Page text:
Republican state representative candidate Jim Moynihan had trouble voting for himself on Monday when early voting started inJimMoynihan-FB-Photo Illinois.

“I tried to cast a vote for myself and instead it cast the vote for my opponent.”

“You could imagine my surprise as the same thing happened with a number of races when I tried to vote for a Republican and the machine registered a vote for a Democrat.”

The conservative website Illinois Review reported that “While using a touch screen voting machine in Schaumburg, Moynihan voted for several races on the ballot, only to find that whenever he voted for a Republican candidate, the machine registered the vote for a Democrat in the same race.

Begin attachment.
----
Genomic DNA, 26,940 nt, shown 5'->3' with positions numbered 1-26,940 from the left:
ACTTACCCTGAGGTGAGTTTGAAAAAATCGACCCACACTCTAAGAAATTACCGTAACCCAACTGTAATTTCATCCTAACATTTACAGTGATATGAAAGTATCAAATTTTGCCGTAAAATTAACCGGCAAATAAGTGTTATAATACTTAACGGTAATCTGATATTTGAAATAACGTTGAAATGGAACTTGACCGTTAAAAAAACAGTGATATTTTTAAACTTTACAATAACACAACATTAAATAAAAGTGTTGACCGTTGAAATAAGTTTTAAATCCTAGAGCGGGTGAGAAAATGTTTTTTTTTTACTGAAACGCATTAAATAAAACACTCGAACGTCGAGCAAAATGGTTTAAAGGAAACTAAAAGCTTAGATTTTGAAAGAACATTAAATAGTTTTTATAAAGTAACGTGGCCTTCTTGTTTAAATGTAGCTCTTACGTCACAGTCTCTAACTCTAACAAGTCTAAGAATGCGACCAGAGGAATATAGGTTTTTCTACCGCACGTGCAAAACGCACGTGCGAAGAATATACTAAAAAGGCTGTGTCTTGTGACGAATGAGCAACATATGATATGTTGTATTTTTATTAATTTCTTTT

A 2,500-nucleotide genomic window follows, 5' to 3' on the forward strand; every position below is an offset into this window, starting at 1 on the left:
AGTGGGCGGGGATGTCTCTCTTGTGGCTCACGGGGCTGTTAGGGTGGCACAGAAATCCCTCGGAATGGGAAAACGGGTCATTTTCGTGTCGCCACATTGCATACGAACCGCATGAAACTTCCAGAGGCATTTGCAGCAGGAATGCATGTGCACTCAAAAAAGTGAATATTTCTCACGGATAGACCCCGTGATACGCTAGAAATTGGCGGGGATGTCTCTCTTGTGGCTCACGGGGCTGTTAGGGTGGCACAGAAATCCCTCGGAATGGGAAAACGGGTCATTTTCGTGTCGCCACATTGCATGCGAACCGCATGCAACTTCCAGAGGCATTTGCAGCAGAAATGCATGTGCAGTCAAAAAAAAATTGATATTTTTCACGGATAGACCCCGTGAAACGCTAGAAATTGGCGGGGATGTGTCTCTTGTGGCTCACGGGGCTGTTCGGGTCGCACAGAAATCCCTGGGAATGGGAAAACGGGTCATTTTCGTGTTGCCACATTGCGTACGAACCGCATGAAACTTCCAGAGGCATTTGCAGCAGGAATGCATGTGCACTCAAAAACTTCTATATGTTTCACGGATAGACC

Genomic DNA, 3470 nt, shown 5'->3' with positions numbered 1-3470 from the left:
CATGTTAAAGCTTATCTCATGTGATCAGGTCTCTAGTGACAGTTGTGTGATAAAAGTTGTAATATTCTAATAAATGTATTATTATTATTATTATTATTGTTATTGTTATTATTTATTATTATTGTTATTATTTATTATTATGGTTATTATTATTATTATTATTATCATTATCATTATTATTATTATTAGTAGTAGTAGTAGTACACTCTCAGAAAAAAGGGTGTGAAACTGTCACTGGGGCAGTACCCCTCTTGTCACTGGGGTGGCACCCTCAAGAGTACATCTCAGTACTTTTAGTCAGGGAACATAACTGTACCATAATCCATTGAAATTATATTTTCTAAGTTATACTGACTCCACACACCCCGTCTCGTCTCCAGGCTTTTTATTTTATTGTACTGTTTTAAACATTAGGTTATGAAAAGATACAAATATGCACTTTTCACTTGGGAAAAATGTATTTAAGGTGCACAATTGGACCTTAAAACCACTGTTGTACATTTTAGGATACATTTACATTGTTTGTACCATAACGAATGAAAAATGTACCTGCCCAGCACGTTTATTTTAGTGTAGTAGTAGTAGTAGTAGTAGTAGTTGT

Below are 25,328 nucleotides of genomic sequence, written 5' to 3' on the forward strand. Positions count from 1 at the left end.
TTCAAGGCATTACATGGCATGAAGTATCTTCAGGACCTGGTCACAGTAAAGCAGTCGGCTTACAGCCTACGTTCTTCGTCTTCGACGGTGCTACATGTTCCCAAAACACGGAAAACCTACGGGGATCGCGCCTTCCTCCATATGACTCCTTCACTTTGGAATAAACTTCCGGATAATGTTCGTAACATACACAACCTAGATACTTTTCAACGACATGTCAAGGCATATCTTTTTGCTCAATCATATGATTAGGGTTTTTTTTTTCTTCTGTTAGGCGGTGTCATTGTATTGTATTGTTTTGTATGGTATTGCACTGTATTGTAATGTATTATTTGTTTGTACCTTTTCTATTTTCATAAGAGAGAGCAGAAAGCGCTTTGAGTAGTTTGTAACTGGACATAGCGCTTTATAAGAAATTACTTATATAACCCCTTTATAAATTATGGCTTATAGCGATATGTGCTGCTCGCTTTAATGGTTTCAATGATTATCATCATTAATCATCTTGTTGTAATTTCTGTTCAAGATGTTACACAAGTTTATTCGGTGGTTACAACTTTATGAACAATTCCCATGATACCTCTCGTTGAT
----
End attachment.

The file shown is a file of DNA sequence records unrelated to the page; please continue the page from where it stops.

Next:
[See Pundit Planet’s Ongoing Coverage of Voter Fraud]

Republican state representative candidate Jim Moynihan went to vote Monday at the Schaumburg Public Library.

[Also see – What could go wrong? Volunteers go door-to-door ‘ballot harvesting’ in Colorado]

He notified the election judge at his polling place and demonstrated that it continued to cast a vote for the opposing candidate’s party. Moynihan was fund-bookeventually allowed to vote for Republican candidates, including his own race.

 [A good time to check out John Fund’s book Who’s Counting?: How Fraudsters and Bureaucrats Put Your Vote at Risk available from Amazon.com]

Moynihan offered this gracious lesson to his followers on Twitter: “Be careful when you vote in Illinois. Make sure you take the time to check your votes before submitting.” Read the rest of this entry »

Teen Arrested at O’Hare, Wanted to Join ISIS


The suspect, who appeared in court today, planned to slip through the porous Turkish border to Syria or on to Iraq